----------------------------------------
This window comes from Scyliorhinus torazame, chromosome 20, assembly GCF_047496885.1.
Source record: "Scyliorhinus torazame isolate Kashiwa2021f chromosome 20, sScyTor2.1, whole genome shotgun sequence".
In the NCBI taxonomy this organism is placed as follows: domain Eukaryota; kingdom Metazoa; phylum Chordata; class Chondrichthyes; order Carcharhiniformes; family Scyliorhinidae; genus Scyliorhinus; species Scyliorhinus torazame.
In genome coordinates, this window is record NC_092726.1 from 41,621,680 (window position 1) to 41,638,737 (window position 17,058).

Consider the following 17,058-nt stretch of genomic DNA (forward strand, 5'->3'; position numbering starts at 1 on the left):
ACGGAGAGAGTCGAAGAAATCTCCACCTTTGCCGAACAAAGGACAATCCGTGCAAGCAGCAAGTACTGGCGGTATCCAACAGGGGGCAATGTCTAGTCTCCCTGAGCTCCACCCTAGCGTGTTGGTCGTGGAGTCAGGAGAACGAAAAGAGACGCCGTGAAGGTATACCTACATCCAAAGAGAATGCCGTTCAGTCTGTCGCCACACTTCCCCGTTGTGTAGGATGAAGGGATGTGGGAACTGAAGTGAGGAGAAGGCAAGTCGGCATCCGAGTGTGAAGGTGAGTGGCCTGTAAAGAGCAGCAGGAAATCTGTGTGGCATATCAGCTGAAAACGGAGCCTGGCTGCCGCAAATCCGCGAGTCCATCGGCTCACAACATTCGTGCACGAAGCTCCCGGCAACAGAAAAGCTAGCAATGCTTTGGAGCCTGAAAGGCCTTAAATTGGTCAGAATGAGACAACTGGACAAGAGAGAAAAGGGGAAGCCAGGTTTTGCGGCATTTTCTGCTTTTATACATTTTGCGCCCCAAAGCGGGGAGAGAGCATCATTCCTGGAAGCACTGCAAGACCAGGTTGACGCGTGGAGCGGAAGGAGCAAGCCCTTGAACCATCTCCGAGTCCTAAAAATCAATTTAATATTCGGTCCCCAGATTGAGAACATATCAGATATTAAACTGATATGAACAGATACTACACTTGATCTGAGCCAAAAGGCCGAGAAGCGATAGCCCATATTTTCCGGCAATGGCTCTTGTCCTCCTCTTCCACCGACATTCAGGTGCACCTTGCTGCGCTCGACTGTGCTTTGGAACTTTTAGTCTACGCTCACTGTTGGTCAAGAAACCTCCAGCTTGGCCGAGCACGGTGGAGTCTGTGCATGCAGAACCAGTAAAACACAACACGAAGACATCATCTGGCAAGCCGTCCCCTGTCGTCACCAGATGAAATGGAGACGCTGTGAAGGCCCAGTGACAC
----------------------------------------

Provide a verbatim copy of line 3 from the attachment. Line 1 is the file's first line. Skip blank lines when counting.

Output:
In the NCBI taxonomy this organism is placed as follows: domain Eukaryota; kingdom Metazoa; phylum Chordata; class Chondrichthyes; order Carcharhiniformes; family Scyliorhinidae; genus Scyliorhinus; species Scyliorhinus torazame.